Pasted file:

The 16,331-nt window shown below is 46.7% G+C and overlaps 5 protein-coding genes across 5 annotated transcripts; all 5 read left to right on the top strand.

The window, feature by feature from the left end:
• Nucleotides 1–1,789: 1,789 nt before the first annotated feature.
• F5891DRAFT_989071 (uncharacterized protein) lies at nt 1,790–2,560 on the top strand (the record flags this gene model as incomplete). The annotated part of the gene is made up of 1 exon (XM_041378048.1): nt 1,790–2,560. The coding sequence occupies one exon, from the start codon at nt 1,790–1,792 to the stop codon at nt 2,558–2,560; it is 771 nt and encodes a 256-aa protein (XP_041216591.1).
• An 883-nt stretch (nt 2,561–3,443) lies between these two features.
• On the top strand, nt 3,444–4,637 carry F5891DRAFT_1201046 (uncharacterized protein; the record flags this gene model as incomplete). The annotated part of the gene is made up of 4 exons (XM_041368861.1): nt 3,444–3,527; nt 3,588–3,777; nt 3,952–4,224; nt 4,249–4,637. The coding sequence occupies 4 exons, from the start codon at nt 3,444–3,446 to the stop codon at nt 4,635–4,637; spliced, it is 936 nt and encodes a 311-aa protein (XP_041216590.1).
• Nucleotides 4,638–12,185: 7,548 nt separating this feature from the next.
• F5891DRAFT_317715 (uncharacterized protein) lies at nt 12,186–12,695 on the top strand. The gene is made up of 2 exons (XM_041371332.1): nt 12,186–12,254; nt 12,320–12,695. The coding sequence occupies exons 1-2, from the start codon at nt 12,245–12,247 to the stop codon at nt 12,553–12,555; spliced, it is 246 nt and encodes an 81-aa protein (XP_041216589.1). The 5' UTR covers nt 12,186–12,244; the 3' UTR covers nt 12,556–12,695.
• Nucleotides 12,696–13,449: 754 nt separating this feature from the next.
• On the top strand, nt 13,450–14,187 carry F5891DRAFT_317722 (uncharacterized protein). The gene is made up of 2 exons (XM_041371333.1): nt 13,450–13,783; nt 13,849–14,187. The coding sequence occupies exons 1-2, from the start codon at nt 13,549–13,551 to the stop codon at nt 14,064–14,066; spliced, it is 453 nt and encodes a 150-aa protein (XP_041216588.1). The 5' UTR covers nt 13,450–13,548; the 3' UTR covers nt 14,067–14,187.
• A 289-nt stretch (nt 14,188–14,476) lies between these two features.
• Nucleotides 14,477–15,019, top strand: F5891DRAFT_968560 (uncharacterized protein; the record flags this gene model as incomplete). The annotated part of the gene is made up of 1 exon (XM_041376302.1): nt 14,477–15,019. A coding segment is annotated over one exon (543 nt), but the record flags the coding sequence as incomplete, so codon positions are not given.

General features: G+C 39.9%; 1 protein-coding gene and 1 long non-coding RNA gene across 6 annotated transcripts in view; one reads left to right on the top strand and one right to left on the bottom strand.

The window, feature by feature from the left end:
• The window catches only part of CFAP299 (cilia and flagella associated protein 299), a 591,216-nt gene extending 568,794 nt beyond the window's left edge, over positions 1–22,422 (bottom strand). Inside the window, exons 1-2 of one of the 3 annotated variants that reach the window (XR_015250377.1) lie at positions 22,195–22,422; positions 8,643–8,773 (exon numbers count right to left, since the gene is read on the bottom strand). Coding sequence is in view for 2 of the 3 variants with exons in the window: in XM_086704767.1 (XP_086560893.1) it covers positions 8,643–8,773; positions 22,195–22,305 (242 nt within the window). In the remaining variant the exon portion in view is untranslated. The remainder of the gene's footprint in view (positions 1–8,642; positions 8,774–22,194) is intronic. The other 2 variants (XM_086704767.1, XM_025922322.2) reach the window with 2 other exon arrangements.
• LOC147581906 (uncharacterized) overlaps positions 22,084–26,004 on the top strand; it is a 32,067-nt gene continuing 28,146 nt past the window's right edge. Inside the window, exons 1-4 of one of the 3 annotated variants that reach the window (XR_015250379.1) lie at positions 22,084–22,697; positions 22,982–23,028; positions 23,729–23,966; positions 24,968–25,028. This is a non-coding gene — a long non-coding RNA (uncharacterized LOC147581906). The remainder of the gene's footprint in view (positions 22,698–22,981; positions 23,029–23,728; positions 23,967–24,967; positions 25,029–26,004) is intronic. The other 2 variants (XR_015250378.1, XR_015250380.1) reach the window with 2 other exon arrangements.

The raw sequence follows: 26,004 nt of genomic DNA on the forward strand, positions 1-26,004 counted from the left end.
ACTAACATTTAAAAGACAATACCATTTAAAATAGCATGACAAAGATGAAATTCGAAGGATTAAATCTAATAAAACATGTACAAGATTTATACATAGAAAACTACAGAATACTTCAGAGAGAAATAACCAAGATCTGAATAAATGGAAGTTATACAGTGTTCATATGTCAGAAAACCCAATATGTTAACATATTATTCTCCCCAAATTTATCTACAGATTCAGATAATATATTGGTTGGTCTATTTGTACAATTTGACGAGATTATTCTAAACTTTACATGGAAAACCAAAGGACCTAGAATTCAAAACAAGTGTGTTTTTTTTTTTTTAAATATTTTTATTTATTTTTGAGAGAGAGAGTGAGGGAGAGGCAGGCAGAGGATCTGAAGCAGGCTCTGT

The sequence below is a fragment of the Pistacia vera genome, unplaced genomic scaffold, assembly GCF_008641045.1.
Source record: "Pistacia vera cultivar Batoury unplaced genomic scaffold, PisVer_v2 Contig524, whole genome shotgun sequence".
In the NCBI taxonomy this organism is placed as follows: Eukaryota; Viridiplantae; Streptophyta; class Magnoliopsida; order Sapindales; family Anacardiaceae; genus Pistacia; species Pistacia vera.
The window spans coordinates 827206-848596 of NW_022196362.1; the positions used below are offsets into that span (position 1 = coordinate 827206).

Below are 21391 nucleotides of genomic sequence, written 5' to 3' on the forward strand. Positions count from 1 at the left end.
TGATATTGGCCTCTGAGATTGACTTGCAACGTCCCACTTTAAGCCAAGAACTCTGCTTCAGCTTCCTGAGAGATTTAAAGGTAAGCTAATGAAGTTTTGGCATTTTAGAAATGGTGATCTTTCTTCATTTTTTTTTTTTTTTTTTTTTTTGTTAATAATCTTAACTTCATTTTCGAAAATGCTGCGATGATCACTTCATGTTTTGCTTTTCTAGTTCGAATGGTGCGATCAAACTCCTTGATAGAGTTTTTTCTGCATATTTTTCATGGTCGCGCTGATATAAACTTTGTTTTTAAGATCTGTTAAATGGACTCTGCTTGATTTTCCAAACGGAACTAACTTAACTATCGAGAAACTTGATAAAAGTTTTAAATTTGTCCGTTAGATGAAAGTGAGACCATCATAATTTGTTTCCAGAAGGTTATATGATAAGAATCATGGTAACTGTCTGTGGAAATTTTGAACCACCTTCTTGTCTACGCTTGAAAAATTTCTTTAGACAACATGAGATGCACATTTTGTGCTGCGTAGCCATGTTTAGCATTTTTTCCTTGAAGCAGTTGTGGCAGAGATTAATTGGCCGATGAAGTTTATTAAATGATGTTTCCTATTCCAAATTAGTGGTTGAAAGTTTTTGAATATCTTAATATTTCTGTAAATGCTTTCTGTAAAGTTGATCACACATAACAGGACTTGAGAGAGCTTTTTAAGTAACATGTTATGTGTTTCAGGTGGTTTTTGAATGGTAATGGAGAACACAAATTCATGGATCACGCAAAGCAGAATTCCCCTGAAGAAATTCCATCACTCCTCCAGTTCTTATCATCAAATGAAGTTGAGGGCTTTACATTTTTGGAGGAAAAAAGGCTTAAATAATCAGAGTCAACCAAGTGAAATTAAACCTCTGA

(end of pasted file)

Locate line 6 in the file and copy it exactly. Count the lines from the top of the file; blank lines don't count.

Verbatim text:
• On the top strand, nt 3,444–4,637 carry F5891DRAFT_1201046 (uncharacterized protein; the record flags this gene model as incomplete). The annotated part of the gene is made up of 4 exons (XM_041368861.1): nt 3,444–3,527; nt 3,588–3,777; nt 3,952–4,224; nt 4,249–4,637. The coding sequence occupies 4 exons, from the start codon at nt 3,444–3,446 to the stop codon at nt 4,635–4,637; spliced, it is 936 nt and encodes a 311-aa protein (XP_041216590.1).